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NCWE Thought Leader Blog - Scott Alsobrooks
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Addressing Declining Community College Enrollment


    Scott Alsobrooks
    President
    East Mississippi Community College, MS
    salsobrooks@eastms.edu

 


Paradoxically, enrollment at community colleges in the U.S. is declining while the demand for workers who possess training provided by community colleges continues to rise. According to a report by researchers at Georgetown University titled “Three Educational Pathways to Good Jobs,” an estimated 16 million “middle skills jobs” that require more than a high school education but less than a four-year degree will be available in the U.S. in coming years.

While community colleges are uniquely positioned to provide affordable training to meet the demand for middle skills jobs, fewer people are opting for an education at a two-year college. Conversely, growth at four-year colleges and universities continues to grow despite rising student debt.

What has caused the enrollment decline at community colleges? A contributing factor is a migrant workforce. Many community colleges located in rural communities are challenged with depopulation as residents continue to move to urban centers in search of employment.

Let’s take a look at how we got here.

Prior to World War II, typically, an education at a university was reserved for an elite few. Unable to afford a university education during the pre-war economy, the bulk of the U.S. population instead went to work, often at a young age after dropping out of school. Many worked at factories or in skilled trades, while those in rural America predominantly labored on farms.

According to Georgetown University Center on Education and the Workforce, 72 percent of the middle class in 1950 was comprised of high school dropouts. By 1980, that number had dropped to 40 percent and is still declining.

Ignited initially by the G.I. Bill, university attendance exploded from fewer than 2 million students to more than 11 million in a couple of decades. In 1965, the Lyndon Johnson administration introduced the Higher Education Act to increase access to higher education, primarily through grant and loan opportunities. College was no longer reserved for the upper class. And with that, a new belief was woven into the U.S. social structure: the only way to achieve the American Dream was to attend a four-year college or university.

However, even now, after well more than half a century of societal pressure, the success of this movement is abysmal. Research by the National Student Clearing House Research Center shows that the completion rate for the fall 2012 cohort of high school graduates that started in a four-year public institution was just 65.7 percent. The completion rate for students at community colleges was only 39.2 percent. Only 16 percent of students who started at a two-year public institution transferred and completed a degree at a four-year institution, including those who did so with and without first earning a two-year credential.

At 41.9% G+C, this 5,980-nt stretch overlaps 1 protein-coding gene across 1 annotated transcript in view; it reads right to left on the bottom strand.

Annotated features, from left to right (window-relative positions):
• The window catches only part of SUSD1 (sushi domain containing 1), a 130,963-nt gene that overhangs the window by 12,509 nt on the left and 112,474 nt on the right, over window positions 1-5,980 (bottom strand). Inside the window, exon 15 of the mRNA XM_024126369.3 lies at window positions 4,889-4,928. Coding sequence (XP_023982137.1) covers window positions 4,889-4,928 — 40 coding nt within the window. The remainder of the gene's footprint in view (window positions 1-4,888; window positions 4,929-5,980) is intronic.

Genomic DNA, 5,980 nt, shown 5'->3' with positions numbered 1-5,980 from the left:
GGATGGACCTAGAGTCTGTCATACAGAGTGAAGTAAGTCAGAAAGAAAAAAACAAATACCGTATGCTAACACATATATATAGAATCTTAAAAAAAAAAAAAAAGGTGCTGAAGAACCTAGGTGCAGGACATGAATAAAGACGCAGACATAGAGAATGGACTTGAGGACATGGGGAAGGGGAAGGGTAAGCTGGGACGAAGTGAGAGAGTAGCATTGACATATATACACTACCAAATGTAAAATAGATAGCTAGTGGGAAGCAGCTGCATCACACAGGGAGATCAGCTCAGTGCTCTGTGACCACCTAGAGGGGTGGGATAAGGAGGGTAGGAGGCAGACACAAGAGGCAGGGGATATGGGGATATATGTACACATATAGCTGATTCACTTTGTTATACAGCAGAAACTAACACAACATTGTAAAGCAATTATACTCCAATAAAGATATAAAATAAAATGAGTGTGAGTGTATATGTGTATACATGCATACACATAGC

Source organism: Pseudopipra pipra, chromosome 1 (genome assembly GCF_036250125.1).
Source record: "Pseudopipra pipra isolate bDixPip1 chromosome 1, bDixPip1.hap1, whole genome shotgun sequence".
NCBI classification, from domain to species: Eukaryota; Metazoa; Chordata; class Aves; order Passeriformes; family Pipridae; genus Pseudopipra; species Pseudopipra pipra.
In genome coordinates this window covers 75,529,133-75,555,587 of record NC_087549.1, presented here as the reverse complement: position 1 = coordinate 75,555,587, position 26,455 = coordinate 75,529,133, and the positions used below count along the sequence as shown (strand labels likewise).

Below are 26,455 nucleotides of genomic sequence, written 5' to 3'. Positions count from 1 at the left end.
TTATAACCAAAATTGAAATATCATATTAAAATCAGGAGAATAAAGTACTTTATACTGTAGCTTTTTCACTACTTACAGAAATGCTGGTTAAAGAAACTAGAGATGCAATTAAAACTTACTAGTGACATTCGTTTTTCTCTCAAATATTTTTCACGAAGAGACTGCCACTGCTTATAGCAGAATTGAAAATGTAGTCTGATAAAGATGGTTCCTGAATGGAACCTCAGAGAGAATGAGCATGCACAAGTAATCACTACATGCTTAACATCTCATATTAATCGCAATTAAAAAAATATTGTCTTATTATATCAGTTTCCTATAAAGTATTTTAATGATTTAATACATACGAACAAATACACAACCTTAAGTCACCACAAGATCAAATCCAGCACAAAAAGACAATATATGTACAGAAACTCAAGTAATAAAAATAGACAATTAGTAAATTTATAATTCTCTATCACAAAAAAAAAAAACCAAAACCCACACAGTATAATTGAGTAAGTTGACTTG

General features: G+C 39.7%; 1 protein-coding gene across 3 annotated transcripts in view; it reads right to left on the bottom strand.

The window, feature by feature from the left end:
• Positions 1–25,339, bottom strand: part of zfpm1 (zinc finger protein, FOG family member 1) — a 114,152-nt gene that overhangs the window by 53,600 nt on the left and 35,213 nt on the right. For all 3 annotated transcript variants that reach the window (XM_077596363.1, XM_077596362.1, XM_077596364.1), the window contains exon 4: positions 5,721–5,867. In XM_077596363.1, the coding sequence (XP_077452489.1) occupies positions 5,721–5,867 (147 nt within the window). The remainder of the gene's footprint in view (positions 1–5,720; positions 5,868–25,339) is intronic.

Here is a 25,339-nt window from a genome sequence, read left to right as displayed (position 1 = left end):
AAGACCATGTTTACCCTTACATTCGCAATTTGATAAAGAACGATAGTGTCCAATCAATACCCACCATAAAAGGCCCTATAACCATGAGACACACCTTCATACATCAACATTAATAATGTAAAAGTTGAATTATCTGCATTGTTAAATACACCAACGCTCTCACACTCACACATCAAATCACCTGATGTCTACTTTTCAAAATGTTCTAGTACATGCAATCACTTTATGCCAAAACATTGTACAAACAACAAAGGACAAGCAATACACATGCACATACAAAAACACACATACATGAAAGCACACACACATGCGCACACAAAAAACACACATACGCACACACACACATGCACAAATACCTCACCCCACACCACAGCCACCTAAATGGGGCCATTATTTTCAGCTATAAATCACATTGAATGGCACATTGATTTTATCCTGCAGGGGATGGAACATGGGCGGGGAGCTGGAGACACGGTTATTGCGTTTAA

Meanwhile, student loan debt had grown incredibly out of control. According to recent reports, Americans owe more than $1.5 trillion in student loan debt, surpassing total credit card debt by $521 billion! According to some estimates, more than 44 million Americans are paying an average of $393 per month to satisfy the debt payment. Staggering numbers!

The good news is that a four-year degree is not the only pathway to the American Dream. Community colleges offer a low-cost education alternative that leads to careers that often pay as well, if not better, than those obtained by graduates of four-year programs.

Declining enrollment isn’t the only problem community colleges face, however. States are committing fewer dollars to support community colleges. According to the Center on Budget and Policy Priorities, 47 states are spending less per student at community colleges today than they were before the Great Recession.

The issues faced by community colleges must be addressed on multiple fronts. For starters, convincing prospective students that community colleges can provide training that leads to long-term financial stability is key.

Retaining and advising students that have already chosen the community college path is critical. The high numbers of non-completers indicate a ripe market for slowing the enrollment decline.

By providing the training needed to meet a rising demand for middle skills jobs, community colleges can provide students a pathway to success, stem the tide of declining enrollment and contribute to the overall health of the U.S. economy.

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